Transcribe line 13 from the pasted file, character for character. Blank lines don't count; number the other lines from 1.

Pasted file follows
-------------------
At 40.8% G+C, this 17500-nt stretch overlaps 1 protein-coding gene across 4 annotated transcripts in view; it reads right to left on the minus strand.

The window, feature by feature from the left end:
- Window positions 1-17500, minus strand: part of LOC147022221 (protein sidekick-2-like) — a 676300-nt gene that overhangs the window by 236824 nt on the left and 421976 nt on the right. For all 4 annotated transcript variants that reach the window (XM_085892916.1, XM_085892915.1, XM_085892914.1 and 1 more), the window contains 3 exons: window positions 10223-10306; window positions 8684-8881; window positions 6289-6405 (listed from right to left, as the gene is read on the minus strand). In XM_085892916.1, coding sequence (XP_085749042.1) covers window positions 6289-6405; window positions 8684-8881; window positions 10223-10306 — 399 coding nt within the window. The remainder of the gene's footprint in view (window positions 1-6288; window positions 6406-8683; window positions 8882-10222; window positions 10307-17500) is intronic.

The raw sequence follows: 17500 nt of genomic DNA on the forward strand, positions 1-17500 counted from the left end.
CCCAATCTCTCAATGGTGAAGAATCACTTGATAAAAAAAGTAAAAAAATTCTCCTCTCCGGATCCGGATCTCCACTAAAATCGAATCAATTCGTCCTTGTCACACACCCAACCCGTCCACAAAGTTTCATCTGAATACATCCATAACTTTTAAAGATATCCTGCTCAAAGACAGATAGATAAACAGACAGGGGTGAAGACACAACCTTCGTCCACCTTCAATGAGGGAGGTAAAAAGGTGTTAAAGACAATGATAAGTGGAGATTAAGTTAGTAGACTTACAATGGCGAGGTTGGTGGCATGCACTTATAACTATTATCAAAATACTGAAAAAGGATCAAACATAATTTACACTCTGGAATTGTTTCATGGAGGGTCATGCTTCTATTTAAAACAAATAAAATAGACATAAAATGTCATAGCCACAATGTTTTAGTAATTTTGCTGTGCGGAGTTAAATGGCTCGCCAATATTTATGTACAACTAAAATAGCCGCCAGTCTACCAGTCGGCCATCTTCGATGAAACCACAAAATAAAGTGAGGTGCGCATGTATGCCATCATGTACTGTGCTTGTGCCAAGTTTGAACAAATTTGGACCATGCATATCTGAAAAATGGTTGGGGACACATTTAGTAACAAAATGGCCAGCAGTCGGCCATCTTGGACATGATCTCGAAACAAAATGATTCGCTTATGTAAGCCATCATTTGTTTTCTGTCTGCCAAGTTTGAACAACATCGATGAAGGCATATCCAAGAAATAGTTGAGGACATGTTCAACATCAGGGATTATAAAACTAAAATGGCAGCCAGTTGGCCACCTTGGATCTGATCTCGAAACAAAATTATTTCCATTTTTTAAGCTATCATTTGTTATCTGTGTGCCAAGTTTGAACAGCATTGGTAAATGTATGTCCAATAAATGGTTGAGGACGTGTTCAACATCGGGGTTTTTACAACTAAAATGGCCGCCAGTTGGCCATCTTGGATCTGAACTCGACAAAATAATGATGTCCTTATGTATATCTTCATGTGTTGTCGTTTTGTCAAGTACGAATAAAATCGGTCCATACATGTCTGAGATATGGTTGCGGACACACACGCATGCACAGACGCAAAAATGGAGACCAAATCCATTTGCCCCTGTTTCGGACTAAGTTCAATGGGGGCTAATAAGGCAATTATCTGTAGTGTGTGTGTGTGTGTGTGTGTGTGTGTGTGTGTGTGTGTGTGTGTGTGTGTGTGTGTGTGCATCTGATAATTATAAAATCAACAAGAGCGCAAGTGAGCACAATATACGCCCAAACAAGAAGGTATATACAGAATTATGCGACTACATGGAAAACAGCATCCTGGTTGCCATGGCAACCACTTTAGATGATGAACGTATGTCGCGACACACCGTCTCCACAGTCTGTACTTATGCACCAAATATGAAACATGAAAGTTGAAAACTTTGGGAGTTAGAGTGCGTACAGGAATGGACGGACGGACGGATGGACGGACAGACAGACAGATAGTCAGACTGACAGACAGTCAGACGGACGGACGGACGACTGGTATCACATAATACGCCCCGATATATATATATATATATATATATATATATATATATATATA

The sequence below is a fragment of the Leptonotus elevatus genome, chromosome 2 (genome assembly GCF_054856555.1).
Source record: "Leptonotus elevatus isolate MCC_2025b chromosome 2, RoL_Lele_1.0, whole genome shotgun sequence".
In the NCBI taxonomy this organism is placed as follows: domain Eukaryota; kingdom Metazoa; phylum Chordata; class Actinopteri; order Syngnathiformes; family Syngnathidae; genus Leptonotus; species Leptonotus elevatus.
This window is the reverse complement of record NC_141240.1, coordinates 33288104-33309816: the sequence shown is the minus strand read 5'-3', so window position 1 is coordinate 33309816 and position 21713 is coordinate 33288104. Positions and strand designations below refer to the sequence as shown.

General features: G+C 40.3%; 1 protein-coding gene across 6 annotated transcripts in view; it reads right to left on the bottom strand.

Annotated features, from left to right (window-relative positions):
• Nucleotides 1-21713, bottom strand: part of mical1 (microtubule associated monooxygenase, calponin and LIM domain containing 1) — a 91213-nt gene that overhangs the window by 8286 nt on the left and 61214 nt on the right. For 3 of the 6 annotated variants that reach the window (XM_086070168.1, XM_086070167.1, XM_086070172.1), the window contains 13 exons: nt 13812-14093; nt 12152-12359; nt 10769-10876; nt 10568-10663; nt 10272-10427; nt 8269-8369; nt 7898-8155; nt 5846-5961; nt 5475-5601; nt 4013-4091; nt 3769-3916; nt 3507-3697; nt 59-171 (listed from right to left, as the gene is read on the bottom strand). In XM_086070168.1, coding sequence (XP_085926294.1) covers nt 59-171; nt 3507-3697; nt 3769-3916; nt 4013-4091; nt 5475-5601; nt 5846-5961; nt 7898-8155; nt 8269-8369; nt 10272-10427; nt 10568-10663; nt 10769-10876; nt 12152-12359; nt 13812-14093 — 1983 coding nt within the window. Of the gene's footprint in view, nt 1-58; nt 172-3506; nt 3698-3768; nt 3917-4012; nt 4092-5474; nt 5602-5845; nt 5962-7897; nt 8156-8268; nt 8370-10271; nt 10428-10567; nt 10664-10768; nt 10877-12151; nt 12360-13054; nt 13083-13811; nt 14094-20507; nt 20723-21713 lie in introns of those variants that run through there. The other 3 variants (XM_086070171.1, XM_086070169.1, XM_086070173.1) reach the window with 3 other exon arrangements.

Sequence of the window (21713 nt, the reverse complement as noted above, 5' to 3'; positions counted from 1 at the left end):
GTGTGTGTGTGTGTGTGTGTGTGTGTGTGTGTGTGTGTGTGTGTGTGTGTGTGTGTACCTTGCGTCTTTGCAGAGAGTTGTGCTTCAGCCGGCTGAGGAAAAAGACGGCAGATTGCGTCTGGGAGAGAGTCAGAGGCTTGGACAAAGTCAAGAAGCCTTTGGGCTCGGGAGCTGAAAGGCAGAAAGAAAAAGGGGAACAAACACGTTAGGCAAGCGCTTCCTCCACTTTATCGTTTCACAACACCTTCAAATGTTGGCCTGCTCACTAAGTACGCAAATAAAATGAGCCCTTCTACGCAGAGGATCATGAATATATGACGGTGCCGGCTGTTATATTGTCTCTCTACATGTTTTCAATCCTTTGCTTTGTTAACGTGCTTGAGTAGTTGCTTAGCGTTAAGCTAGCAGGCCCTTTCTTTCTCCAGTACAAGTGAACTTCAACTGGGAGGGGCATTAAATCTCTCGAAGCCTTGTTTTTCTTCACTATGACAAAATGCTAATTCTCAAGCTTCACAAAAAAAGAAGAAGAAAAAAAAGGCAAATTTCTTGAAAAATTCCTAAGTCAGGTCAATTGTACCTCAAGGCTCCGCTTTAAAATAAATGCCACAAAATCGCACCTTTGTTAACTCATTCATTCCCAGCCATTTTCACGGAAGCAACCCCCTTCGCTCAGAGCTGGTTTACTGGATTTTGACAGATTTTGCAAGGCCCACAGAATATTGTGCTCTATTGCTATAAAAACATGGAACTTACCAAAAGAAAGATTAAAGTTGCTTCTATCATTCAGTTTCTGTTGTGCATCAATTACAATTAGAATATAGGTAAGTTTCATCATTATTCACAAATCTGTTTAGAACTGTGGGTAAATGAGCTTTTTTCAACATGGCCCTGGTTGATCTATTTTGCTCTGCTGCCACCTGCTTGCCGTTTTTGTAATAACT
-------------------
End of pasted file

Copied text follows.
Sequence of the window (21713 nt, the reverse complement as noted above, 5' to 3'; positions counted from 1 at the left end):